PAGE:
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Australia's heritage protection process is in crisis

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The ACT's Law Court building highlights the problem, writes John Mulvaney

The ACT Supreme Court building.

The ACT Supreme Court building. Photo: Graham Tidy

Minister Simon Corbell's claim (''Heritage protection is just a facade'', November 17, p3) that the Law Court building has no heritage listing, even though it was included in the former Register of the National Estate, highlights a national crisis concerning Australian heritage protection. This has resulted from a serious dumbing down in the conservation process due to discreditable Commonwealth decisions. Whether properties concern indigenous, natural or built-environment values, the unsuspecting public is faced with the defacement or destruction of places which, by due process, have been declared significant.

This minimisation of heritage warrants exposure. Between 1976 and 2000, the Australian Heritage Commission included some 14,000 places around the continent in the RNE. About half of this total was published in 1981. Then prime minister Malcolm Fraser introduced The Heritage of Australia with these positive words - ''to make sure that the National Estate is looked after in the way it deserves … although the Register of the National Estate still continues as a vast and ongoing undertaking''.

Until the Howard government abolished the AHC, it was responsible for compiling the RNE. Its Act required Commonwealth agencies to take no actions that might unduly affect listed places ''unless there are no prudent or feasible alternatives''. For the community, such places retained moral claims for their integrity, if not a legal requirement.

The RNE was retained in the Environment Protection and Biodiversity Conservation Act 1999 (and its 2003 amendment), which terminated the AHC. This concession was made despite Senator Hill, then minister for environment and heritage, issuing a press release (June 30, 2000), claiming that the RNE was no longer necessary, because ''state heritage protection systems now offer more effective protection''. Public opinion disputed Senator Hill's assurance, so the RNE had a brief reprieve.

My own opinion on the minister's claim, given to a Senate inquiry on February 28, 2001, probably summarised the concerns of many critics: ''So much of Australia's indigenous and environmental heritage exists across artificial state boundaries, that to entrust them back to those entities makes a mockery of the national interest.'' Also, 'Not all states … are equal in their attitude to heritage. Not all their legislation is equal, and I would be gravely concerned about Aboriginal places in some states.'' Although the RNE was retained in the Australian Heritage Council Act 2001 (section 21.1), its message was significantly watered down. Any ministerial decision merely had to ''have regard'' to relevant information, whatever that implied.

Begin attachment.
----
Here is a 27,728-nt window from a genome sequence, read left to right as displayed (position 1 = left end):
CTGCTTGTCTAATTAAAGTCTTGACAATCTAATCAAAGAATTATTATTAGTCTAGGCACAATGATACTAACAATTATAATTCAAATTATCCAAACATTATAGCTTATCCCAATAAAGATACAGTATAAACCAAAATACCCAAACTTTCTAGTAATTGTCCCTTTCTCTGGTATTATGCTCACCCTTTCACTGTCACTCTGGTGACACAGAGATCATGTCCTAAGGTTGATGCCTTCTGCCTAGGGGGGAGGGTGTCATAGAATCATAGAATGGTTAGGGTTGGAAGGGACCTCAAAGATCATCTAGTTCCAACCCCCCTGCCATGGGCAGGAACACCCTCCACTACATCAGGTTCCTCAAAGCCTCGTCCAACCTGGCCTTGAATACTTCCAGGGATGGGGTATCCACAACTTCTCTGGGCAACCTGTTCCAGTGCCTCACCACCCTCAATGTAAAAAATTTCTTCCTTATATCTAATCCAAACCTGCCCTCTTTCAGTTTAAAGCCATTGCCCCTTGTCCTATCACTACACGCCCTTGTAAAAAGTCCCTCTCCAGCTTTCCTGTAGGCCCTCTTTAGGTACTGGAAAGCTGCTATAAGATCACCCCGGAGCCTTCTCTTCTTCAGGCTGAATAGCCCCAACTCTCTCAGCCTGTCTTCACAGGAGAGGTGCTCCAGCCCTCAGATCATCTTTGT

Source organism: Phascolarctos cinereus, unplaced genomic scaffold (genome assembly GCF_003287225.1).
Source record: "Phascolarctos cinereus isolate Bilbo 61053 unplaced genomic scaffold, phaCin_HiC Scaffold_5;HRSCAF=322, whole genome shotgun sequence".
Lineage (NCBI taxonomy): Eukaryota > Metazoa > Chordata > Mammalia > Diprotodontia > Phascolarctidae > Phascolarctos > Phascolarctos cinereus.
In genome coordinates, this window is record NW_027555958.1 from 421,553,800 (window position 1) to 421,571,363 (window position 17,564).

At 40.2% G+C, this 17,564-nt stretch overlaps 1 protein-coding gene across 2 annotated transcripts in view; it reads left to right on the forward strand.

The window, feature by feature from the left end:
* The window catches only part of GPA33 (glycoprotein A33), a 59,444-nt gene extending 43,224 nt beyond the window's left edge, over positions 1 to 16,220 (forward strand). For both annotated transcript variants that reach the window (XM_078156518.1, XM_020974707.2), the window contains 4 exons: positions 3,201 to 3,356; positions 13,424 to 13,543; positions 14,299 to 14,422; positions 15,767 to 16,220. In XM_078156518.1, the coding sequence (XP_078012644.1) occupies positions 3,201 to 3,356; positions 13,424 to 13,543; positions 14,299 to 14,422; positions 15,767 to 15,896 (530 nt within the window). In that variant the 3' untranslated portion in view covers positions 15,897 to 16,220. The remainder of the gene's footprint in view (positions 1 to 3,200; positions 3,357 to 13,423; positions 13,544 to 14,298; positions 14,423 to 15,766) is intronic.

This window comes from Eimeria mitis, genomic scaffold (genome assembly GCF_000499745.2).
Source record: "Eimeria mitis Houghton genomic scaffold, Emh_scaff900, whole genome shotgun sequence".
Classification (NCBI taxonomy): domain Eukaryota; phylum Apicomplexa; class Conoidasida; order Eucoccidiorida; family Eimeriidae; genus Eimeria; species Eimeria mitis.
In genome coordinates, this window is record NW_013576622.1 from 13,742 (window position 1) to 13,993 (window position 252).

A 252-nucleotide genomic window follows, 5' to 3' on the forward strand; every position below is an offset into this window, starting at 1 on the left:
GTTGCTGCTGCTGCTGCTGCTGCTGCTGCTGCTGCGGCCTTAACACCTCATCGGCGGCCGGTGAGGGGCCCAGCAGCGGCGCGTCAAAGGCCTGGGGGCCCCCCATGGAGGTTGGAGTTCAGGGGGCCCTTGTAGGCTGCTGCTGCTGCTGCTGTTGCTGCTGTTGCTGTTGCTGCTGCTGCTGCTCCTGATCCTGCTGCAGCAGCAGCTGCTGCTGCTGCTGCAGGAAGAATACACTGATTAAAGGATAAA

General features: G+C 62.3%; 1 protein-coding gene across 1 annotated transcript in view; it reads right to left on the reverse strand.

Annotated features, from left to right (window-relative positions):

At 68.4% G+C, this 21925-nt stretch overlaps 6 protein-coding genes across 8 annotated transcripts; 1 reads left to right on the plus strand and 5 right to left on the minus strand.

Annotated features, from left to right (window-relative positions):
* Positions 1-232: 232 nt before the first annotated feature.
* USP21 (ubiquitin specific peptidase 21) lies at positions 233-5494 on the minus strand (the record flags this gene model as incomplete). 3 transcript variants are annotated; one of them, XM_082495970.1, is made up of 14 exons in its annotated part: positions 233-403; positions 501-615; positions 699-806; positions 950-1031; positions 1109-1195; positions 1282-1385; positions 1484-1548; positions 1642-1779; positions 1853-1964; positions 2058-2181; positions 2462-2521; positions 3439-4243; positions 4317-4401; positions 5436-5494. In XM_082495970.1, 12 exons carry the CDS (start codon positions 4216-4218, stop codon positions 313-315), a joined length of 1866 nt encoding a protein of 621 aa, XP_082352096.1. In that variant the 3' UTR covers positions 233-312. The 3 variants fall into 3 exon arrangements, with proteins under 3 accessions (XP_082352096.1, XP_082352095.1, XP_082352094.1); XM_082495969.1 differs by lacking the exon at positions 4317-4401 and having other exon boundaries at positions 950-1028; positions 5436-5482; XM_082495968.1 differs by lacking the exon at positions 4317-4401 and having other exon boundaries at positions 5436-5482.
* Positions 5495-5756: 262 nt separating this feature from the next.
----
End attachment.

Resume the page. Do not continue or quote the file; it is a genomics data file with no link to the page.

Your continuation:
Even this softer option did not long survive. In 2007, without any public discussion, the RNE was transferred to relevant states and territories, with the proviso that the transfer become final in January 2012. The recipients were ''encouraged'' to add the RNE places to their relevant heritage registers, but no funding was provided to facilitate the registration process. If a place merited national registration, it surely should appear on the state/territory listing.

But most places have not received the time-and-money-consuming legal treatment required to adapt to such registers. This procedure was both cynical and damaging.Consequently, although Mr Corbell correctly stated that the Law Court, a former RNE property, is not on the ACT register, that seems a phoney justification for ignoring its former status. It is simply one of typically hundreds of RNE places. Our disappearing heritage is matched in federal Cabinet by subtle shifts in nomenclature.

Back in 2007, when the RNE was dropped, prime minister Howard reshuffled ministries. The Department of Environment and Heritage emerged as Environment and Water Resources. The elimination of heritage from the title and the separation of administrative functions between ministries dealt a serious blow. Sadly, subsequent Labor administrations have continued with this anonymous heritage culture and have made no attempt to restore the Australian Heritage Commission or the RNE.

Is our heritage entity destined for complete strangulation because no major political party cares? With its anonymity, it must be easier for the government to starve heritage needs for funding.

In the ACT, this lack of registration may be used to excuse the destruction or defacement of many of the hard-won AHC registrations. If the Law Court has no defence, what of the other prime ACT places that have fallen through this engineered crack?

Today's state of weak heritage protection contrasts with the situation in advanced overseas nations.

For example, Scandinavian states have secure legislation. In Britain, more than 440,000 places exist on national heritage building lists alone; the USA National Register of Historic Sites numbers more than 60,000. The total of historic places on the RNE dwindles to minuscule compared with such impressive figures.

Surely Australia's heritage properties deserve better than the neglect that provides developers with opportunities equivalent to vandalism. Ironically, before the Howard years, Australia was a leader and trendsetter in heritage protection. Subsequent Labor governments have failed to restore that situation.

Emeritus Professor John Mulvaney was a member of the Australian Heritage Commission 1976-82, and chairman of the ACT Heritage Committee, 1986-88.

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